Sacajawea Timeline
Timeline Description: Playing a vital role as the only woman travelling with Lewis and Clark, Sacajawea was a guide, interpreter, and explorer. Today, she is a symbol of women's independence.

Date Event
July 28, 1784 Sacajawea was born

Born into the Agaidiku tribe of Lemhi Shoshone, presently Idaho, Sacajawea was born to the chief and his wife.
1800 Sacajawea was captured(c. 1800)

Although not much is known of her life, Sacajawea was abducted by Hidatsa Indians around the age of twelve. She was taken during battle and sold to French-Canadian trapper Charbonneau. He made her one of his wives and they lived with the Mandan Indians in present day North Dakota.
November, 1804 Lewis and Clark's expedition came into the area

When Lewis and Clark were exploring their newly acquired western territory, they met Charbonneau at Fort Mandan and hired him as their interpreter. Sacajawea was pregnant with her first child, but was forced to travel with them.
February 11, 1805 Jean Baptiste Charbonneau was born

Sacajawea gave birth to a baby boy only a few months before the expedition group was set to leave Fort Mandan.
May 14, 1805 The expedition commenced

Sacajawea and her husband joined the expedition as it left Fort Mandan. The group took small boats, called pirogues, up the Missouri River. When one of them capsized, Sacajawea rescued the journals of Lewis and Clark. The commanders honored her by naming the river The Sacajawea River.
June 11, 1805 Sacajawea became ill

During the expedition, Sacagawea became ill with an infection that caused her to have a very high fever. Clark helped her by giving her fluids and saved her life.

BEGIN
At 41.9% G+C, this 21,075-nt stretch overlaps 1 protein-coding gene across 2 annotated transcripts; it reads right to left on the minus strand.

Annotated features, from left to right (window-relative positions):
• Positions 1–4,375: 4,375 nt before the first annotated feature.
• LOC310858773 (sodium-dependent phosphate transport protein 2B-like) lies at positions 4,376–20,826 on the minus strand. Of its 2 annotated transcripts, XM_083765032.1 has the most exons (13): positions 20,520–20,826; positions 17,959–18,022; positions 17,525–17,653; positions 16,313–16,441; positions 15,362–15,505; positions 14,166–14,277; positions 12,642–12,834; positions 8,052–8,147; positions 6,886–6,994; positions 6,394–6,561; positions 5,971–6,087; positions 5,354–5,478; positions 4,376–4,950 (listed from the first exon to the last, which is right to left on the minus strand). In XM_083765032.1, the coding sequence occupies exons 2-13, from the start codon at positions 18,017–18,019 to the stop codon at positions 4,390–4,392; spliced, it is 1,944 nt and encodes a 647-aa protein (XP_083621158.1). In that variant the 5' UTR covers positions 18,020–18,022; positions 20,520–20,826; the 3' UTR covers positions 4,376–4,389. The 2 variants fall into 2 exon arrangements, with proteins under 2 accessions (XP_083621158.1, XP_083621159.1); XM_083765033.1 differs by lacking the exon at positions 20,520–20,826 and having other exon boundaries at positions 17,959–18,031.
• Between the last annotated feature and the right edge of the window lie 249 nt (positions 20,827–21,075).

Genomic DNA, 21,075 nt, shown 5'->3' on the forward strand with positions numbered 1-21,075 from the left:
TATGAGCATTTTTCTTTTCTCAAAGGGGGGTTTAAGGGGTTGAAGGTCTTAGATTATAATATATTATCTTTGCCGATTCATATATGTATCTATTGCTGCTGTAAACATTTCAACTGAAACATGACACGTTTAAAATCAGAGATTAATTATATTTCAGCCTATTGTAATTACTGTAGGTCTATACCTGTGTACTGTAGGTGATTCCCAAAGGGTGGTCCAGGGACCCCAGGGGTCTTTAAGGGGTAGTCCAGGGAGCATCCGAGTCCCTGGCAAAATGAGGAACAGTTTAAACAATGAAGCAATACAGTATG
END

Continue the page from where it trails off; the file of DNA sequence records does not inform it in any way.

August 8, 1805 Beaverhead rock

It was recorded that Sacajawea recognized a familiar rock on the expedition. The headwaters of the Missouri river, Beaverhead rock, and the home of her Shoshone tribe was marked and they ventured in to ask for help.
August 17, 1805 Sacajawea met her long lost brother

When the expedition met up with a Shoshone tribe to negotiate for horses to cross the mountains, Sacajawea discovered that the chief, Cameahwait, was her brother. The expedition named the meeting place Camp Fortune.
September 22, 1805 The expedition crossed the Rocky Mountains

The harsh weather of the Rockies made it difficult for the expedition to survive. Cold ground and temperatures caused a lack of food, forcing the tribe to eat candles made of tallow. After nearly starving, the expedition crossed the mountains with the help of Sacajawea's brother, 29 horses, and a mule.
November 24, 1805 The expedition made their winter camp

After spotting Mt. Hood, Sacajawea suggested that the group cross to the south side of the Columbia River. There, they set up their winter camp.
August 14, 1806 The expedition was completed

Returning to Mandan village, the group parted ways. Sacajawea, Charbonneau, and Jean Baptist stayed and Lewis and Clark left for home.
1809 Sacajawea moved to St. Louis

William Clark invited Sacajawea to move to St. Louis, Missouri. There, she was able to raise her daughter while William Clark enrolled her son in the Saint Louis Academy.
1810 Sacajawea had her daughter(c. 1810)

Sometime after 1810, Sacajawea gave birth to her second child. Daughter Lizette was known as "Spirit Wind Walker."
August 14, 1812 Sacajawea died

It was assumed that Sacajawea passed away around the age of 25. Presumably, her death was due to fever complication.
2000 Sacajawea was on a U.S. coin

Sacajawea had a coin issued in her honor. Her tribute was placed on a coin by the U.S. Mint.